Posted by Karen Munoz, EA

Franchise Tax: How Businesses Pay It

Franchise Tax: How Businesses Pay It

The tax that exists on all business income differs in various states. While some US states tax corporations strictly, others tax many forms of businesses. Various states have different meanings for such taxes, and the implication could be confusing.


Understanding Franchise Tax

This is a form of tax levied by states to a business for the purpose of having their presence in such a state. Like income tax, such tax is paid annually and not paying might lead to the disqualification of such business. 

A franchise tax should not be confused with taxes on franchises. For example, it is not the tax levied on all franchises of KFC in the state of the US.


Franchise Taxes and State Taxes 

The federal government does not mandate the government to pay franchise taxes. It is a state tax and differs from state to state. For instance, in California, franchise taxes, handled by the Franchise Tax of the State Board, are taxes paid by businesses every year on their income. 

All businesses in which registration with the state is compulsory will need to pay a franchise tax. This includes all forms of business except sole proprietors, as they are exempted from various forms of business income tax since such business hardly registers with the state.


Comparing Franchise and Income Taxes for Business

Franchise taxes might be a factor of the flat or income amount, depending on the business type and state. 

Income tax is compulsory for all businesses; however, only corporations will have to pay income taxes directly. The income is the value of the corporation’s profit. Corporations might have to pay both state and federal income tax if income tax is compulsory in the state. In some states as well, a business will pay both franchise and income tax.

In Illinois, for instance, a business will typically pay both income taxes as well as the franchise tax annually.


Comparing Franchise Taxes and Gross Receipt Taxes

A gross receipt tax is the tax specified on sales. It is different from a tax on the customer but the seller. It is like a franchise tax even though in the other way.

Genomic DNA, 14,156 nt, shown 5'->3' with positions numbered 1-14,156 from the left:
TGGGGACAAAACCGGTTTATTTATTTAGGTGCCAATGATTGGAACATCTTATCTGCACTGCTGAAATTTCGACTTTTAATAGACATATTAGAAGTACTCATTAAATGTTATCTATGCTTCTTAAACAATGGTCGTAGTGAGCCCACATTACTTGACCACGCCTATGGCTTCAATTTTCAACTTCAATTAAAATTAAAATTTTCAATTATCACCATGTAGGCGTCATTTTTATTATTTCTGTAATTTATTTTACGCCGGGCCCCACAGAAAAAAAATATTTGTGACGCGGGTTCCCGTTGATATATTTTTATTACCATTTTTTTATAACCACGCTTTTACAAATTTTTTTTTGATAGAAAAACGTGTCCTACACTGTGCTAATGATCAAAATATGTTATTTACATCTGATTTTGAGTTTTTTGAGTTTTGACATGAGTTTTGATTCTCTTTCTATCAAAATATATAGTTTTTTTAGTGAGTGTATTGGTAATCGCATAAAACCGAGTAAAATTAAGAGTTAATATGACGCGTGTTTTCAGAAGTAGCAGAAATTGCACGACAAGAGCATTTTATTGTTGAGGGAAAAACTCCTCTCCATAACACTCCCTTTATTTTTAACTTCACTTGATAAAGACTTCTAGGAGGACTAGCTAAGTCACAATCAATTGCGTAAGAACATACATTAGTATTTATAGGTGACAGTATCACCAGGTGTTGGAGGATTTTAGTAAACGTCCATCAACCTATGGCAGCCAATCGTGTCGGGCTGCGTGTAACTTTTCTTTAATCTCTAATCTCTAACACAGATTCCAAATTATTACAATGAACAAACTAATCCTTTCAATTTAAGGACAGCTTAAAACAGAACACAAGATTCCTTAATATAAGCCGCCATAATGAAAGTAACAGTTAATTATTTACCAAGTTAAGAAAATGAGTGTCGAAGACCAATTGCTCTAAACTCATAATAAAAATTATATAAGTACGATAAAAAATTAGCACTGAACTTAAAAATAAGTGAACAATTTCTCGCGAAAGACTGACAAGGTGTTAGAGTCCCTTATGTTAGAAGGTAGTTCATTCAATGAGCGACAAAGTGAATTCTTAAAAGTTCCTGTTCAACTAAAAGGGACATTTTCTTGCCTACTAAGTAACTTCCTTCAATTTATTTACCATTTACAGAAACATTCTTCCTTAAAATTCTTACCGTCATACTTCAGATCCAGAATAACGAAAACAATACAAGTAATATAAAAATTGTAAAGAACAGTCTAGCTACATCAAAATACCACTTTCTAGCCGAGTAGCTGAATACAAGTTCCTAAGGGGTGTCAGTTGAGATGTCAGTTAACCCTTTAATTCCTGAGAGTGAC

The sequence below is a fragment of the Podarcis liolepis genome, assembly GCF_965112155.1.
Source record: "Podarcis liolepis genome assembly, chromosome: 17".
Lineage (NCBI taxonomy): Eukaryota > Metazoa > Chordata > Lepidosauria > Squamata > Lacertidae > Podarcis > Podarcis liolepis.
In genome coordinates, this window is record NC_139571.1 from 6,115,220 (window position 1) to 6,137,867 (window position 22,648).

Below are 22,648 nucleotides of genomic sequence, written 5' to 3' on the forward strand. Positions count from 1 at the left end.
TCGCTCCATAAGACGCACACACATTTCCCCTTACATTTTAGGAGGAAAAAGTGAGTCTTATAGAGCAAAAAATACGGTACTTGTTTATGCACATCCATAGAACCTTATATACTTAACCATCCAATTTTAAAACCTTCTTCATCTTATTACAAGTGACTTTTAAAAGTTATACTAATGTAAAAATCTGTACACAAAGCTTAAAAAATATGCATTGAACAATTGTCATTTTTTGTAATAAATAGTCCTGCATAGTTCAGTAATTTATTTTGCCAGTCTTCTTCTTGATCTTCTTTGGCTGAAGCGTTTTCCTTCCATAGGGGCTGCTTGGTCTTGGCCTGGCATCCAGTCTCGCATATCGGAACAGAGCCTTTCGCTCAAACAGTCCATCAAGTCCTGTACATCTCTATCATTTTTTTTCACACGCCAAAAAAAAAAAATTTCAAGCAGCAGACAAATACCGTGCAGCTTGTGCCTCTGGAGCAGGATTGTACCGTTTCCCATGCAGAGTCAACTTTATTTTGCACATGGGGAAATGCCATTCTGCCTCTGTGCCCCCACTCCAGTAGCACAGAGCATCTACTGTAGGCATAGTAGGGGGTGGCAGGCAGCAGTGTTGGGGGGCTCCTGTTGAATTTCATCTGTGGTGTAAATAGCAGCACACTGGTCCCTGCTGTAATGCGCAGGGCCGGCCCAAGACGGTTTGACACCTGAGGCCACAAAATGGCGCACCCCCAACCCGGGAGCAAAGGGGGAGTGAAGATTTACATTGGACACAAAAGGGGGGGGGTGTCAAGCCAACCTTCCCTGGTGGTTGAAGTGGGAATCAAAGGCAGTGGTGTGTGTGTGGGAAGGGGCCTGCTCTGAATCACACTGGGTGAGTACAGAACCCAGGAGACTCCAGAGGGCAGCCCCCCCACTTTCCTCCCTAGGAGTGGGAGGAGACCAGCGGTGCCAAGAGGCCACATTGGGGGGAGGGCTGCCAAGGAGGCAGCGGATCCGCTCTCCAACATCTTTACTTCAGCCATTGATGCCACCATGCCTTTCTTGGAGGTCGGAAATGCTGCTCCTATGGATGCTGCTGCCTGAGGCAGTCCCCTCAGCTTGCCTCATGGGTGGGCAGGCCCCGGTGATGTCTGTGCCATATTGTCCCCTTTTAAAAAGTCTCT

The disadvantage of Franchise Tax for Businesses

Another name for franchise tax is “privilege” tax which means that businesses will pay them for the privilege of having a business presence in their state. The states that levy both income tax and franchise tax on businesses might drive potential investors from such a state.


States that have Franchise Taxes

Here are states with franchise taxes: Arkansas, Alabama, Georgia, Louisiana, Delaware, New York, Illinois, Oklahoma, Texas, West Virginia, Pennsylvania, Missouri, Tennessee, Oklahoma, North Carolina, etc. Some states have gotten rid of franchise tax like Missouri, Kansas, West Virginia, and Pennsylvania.


How States Estimate their Franchise Taxes

All states have their criteria for estimating the business that should pay franchise tax, alongside the basis for such payment, which could either be capital or income, as well as the rate of tax. 

There are various criteria for franchise tax. Each state defines their standards and descriptions:

  • Income which makes franchise tax an income tax

  • Par value of the stock, the value of the capital stock, shares of stock, or shares authorized

  • Gross assets

  • Paid-in capital

  • Net worth

  • Gross receipts

  • Taxable capital specified by state

  • Tangible properties and assets, excluding intangible assets

  • The estimated value of tangible and real personal property

Setting up for the Payment of Franchise Taxes: How to go about it

Many businesses (excluding sole progenitors) need a registration with the US state where they will have their business. With this, for someone establishing a corporation, LLC, or partnership, you need to file your application for the exact business type to register. The state will make contact with you after registering the business. 

One can also review the state’s revenue department to know if there is a franchise tax in your state or other compulsory taxes on business. 



Karen Munoz, EA
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